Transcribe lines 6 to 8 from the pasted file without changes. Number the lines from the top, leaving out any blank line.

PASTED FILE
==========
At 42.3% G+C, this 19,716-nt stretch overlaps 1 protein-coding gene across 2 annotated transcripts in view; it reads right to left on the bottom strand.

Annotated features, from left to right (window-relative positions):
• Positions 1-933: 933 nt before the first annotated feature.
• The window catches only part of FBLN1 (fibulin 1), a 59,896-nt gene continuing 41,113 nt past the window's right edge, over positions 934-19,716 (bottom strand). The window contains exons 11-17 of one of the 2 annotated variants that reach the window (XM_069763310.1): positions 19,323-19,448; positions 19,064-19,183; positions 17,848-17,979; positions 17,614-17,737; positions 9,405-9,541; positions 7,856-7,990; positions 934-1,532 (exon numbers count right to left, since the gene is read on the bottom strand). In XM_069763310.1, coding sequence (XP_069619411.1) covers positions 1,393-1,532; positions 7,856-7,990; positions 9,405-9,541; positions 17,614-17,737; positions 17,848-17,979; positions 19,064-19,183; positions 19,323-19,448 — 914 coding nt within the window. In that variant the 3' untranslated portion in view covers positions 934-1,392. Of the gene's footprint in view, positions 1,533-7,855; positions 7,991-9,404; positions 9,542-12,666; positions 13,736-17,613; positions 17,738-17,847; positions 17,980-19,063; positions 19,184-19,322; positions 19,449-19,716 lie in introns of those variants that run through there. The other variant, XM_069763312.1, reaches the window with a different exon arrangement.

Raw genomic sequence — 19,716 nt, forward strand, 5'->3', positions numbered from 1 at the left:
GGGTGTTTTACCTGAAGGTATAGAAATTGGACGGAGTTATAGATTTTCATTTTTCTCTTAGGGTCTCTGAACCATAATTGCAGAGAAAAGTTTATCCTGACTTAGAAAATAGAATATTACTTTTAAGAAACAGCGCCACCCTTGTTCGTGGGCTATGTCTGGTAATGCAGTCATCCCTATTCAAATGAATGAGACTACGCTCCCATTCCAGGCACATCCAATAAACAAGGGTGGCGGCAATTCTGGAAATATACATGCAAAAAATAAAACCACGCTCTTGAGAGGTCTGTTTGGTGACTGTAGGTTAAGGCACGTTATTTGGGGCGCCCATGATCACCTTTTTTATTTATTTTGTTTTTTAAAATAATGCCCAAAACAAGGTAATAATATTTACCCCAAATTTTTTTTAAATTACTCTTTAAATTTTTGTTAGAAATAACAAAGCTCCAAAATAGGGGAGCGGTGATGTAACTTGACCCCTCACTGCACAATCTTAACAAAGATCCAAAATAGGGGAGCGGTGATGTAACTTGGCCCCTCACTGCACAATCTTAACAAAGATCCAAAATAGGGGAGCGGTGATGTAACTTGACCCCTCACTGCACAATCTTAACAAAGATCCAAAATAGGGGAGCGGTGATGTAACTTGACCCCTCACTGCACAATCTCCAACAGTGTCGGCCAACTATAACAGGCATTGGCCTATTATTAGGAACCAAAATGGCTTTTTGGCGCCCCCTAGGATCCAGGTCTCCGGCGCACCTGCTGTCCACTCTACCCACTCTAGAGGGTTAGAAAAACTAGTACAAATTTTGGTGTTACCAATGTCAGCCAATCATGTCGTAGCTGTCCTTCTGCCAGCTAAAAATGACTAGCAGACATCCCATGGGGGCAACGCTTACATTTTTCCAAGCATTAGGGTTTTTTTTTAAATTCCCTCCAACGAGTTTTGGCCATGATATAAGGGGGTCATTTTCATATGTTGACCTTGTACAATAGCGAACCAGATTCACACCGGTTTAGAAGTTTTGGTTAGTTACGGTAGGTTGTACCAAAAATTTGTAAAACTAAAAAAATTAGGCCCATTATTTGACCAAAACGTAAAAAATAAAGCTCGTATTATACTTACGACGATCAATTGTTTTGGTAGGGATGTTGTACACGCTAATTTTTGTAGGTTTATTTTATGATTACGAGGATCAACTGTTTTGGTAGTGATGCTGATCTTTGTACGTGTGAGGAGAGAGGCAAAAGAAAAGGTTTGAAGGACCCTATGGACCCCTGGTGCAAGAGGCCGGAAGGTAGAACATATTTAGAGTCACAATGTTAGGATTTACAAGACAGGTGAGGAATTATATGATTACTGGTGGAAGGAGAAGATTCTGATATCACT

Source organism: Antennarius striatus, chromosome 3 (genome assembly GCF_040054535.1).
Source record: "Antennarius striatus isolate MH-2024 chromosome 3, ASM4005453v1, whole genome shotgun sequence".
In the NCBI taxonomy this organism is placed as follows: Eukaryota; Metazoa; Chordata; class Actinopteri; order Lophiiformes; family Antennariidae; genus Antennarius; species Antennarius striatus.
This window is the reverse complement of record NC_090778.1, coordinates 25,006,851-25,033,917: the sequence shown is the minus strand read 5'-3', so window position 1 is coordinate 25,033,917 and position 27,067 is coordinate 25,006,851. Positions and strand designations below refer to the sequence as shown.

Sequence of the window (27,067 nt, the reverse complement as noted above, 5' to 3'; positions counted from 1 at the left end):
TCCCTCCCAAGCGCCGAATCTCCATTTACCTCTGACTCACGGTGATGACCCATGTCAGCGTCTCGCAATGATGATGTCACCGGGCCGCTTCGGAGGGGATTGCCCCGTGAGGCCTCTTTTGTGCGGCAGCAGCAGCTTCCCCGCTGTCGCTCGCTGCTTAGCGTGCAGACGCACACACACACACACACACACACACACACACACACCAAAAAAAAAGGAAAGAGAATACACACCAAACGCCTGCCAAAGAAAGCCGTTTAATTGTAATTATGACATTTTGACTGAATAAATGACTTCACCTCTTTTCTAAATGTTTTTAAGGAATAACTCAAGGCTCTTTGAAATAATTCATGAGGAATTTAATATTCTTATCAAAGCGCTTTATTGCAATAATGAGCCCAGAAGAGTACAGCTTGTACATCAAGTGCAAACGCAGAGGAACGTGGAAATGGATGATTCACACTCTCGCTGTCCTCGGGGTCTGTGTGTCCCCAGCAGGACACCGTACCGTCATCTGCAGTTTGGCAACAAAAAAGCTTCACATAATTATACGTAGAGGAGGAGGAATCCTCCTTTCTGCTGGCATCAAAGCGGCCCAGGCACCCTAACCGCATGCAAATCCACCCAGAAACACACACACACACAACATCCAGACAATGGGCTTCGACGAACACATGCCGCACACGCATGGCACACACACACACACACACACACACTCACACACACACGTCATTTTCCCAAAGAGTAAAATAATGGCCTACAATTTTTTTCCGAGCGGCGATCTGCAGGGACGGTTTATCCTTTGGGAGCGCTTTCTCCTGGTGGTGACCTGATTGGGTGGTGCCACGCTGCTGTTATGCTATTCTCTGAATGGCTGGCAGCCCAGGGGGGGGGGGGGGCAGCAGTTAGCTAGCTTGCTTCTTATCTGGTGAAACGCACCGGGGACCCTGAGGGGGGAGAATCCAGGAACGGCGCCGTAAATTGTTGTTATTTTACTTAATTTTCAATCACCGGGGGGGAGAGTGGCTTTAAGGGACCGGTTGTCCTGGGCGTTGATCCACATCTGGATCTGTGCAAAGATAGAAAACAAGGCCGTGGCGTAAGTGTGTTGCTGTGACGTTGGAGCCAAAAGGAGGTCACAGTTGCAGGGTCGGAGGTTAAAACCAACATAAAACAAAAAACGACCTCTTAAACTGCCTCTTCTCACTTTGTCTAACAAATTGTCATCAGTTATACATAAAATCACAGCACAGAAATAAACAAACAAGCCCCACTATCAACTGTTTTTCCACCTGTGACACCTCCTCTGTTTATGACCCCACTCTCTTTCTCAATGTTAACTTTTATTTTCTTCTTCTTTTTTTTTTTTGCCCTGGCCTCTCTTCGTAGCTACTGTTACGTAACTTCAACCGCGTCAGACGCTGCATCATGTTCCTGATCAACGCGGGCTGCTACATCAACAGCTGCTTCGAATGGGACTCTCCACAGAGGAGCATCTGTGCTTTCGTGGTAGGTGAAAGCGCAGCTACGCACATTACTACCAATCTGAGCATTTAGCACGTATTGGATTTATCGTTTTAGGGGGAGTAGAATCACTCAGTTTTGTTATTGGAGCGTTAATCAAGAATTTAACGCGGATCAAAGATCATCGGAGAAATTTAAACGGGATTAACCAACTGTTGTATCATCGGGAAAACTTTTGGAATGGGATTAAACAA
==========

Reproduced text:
GGGTGTTTTACCTGAAGGTATAGAAATTGGACGGAGTTATAGATTTTCATTTTTCTCTTAGGGTCTCTGAACCATAATTGCAGAGAAAAGTTTATCCTGACTTAGAAAATAGAATATTACTTTTAAGAAACAGCGCCACCCTTGTTCGTGGGCTATGTCTGGTAATGCAGTCATCCCTATTCAAATGAATGAGACTACGCTCCCATTCCAGGCACATCCAATAAACAAGGGTGGCGGCAATTCTGGAAATATACATGCAAAAAATAAAACCACGCTCTTGAGAGGTCTGTTTGGTGACTGTAGGTTAAGGCACGTTATTTGGGGCGCCCATGATCACCTTTTTTATTTATTTTGTTTTTTAAAATAATGCCCAAAACAAGGTAATAATATTTACCCCAAATTTTTTTTAAATTACTCTTTAAATTTTTGTTAGAAATAACAAAGCTCCAAAATAGGGGAGCGGTGATGTAACTTGACCCCTCACTGCACAATCTTAACAAAGATCCAAAATAGGGGAGCGGTGATGTAACTTGGCCCCTCACTGCACAATCTTAACAAAGATCCAAAATAGGGGAGCGGTGATGTAACTTGACCCCTCACTGCACAATCTTAACAAAGATCCAAAATAGGGGAGCGGTGATGTAACTTGACCCCTCACTGCACAATCTCCAACAGTGTCGGCCAACTATAACAGGCATTGGCCTATTATTAGGAACCAAAATGGCTTTTTGGCGCCCCCTAGGATCCAGGTCTCCGGCGCACCTGCTGTCCACTCTACCCACTCTAGAGGGTTAGAAAAACTAGTACAAATTTTGGTGTTACCAATGTCAGCCAATCATGTCGTAGCTGTCCTTCTGCCAGCTAAAAATGACTAGCAGACATCCCATGGGGGCAACGCTTACATTTTTCCAAGCATTAGGGTTTTTTTTTAAATTCCCTCCAACGAGTTTTGGCCATGATATAAGGGGGTCATTTTCATATGTTGACCTTGTACAATAGCGAACCAGATTCACACCGGTTTAGAAGTTTTGGTTAGTTACGGTAGGTTGTACCAAAAATTTGTAAAACTAAAAAAATTAGGCCCATTATTTGACCAAAACGTAAAAAATAAAGCTCGTATTATACTTACGACGATCAATTGTTTTGGTAGGGATGTTGTACACGCTAATTTTTGTAGGTTTATTTTATGATTACGAGGATCAACTGTTTTGGTAGTGATGCTGATCTTTGTACGTGTGAGGAGAGAGGCAAAAGAAAAGGTTTGAAGGACCCTATGGACCCCTGGTGCAAGAGGCCGGAAGGTAGAACATATTTAGAGTCACAATGTTAGGATTTACAAGACAGGTGAGGAATTATATGATTACTGGTGGAAGGAGAAGATTCTGATATCACT

Source organism: Antennarius striatus, chromosome 3 (genome assembly GCF_040054535.1).
Source record: "Antennarius striatus isolate MH-2024 chromosome 3, ASM4005453v1, whole genome shotgun sequence".